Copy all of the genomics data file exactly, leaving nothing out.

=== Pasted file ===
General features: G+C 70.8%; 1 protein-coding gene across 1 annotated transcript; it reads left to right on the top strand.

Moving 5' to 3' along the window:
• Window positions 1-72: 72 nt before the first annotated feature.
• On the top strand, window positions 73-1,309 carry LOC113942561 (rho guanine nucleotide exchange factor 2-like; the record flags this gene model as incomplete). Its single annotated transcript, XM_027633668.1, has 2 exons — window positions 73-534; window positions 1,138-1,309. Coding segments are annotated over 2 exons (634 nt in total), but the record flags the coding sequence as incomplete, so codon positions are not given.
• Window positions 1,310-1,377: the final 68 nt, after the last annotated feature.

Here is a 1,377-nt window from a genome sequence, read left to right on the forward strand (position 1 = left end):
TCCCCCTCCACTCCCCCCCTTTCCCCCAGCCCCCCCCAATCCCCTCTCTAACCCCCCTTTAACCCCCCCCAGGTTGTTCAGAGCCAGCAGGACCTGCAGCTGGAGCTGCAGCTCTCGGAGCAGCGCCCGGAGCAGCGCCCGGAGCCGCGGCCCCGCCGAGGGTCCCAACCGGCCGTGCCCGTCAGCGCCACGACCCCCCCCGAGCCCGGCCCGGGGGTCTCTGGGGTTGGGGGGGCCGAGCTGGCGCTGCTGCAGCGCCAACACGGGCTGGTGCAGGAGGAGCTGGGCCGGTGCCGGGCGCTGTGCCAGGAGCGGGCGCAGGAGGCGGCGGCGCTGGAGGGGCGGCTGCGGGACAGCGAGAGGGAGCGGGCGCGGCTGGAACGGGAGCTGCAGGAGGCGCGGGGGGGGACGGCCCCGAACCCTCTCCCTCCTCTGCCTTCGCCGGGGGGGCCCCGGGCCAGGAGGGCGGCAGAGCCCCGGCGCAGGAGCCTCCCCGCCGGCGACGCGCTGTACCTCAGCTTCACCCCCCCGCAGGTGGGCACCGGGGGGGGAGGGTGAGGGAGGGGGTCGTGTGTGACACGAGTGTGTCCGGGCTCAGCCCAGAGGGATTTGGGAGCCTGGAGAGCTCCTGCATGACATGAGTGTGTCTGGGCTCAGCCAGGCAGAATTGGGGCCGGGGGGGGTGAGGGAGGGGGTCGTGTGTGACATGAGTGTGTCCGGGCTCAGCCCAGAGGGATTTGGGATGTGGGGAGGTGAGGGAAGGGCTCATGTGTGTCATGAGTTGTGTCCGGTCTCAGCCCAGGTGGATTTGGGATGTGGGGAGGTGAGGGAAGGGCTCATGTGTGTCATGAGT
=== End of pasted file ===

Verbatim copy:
General features: G+C 70.8%; 1 protein-coding gene across 1 annotated transcript; it reads left to right on the top strand.

Moving 5' to 3' along the window:
• Window positions 1-72: 72 nt before the first annotated feature.
• On the top strand, window positions 73-1,309 carry LOC113942561 (rho guanine nucleotide exchange factor 2-like; the record flags this gene model as incomplete). Its single annotated transcript, XM_027633668.1, has 2 exons — window positions 73-534; window positions 1,138-1,309. Coding segments are annotated over 2 exons (634 nt in total), but the record flags the coding sequence as incomplete, so codon positions are not given.
• Window positions 1,310-1,377: the final 68 nt, after the last annotated feature.

Here is a 1,377-nt window from a genome sequence, read left to right on the forward strand (position 1 = left end):
TCCCCCTCCACTCCCCCCCTTTCCCCCAGCCCCCCCCAATCCCCTCTCTAACCCCCCTTTAACCCCCCCCAGGTTGTTCAGAGCCAGCAGGACCTGCAGCTGGAGCTGCAGCTCTCGGAGCAGCGCCCGGAGCAGCGCCCGGAGCCGCGGCCCCGCCGAGGGTCCCAACCGGCCGTGCCCGTCAGCGCCACGACCCCCCCCGAGCCCGGCCCGGGGGTCTCTGGGGTTGGGGGGGCCGAGCTGGCGCTGCTGCAGCGCCAACACGGGCTGGTGCAGGAGGAGCTGGGCCGGTGCCGGGCGCTGTGCCAGGAGCGGGCGCAGGAGGCGGCGGCGCTGGAGGGGCGGCTGCGGGACAGCGAGAGGGAGCGGGCGCGGCTGGAACGGGAGCTGCAGGAGGCGCGGGGGGGGACGGCCCCGAACCCTCTCCCTCCTCTGCCTTCGCCGGGGGGGCCCCGGGCCAGGAGGGCGGCAGAGCCCCGGCGCAGGAGCCTCCCCGCCGGCGACGCGCTGTACCTCAGCTTCACCCCCCCGCAGGTGGGCACCGGGGGGGGAGGGTGAGGGAGGGGGTCGTGTGTGACACGAGTGTGTCCGGGCTCAGCCCAGAGGGATTTGGGAGCCTGGAGAGCTCCTGCATGACATGAGTGTGTCTGGGCTCAGCCAGGCAGAATTGGGGCCGGGGGGGGTGAGGGAGGGGGTCGTGTGTGACATGAGTGTGTCCGGGCTCAGCCCAGAGGGATTTGGGATGTGGGGAGGTGAGGGAAGGGCTCATGTGTGTCATGAGTTGTGTCCGGTCTCAGCCCAGGTGGATTTGGGATGTGGGGAGGTGAGGGAAGGGCTCATGTGTGTCATGAGT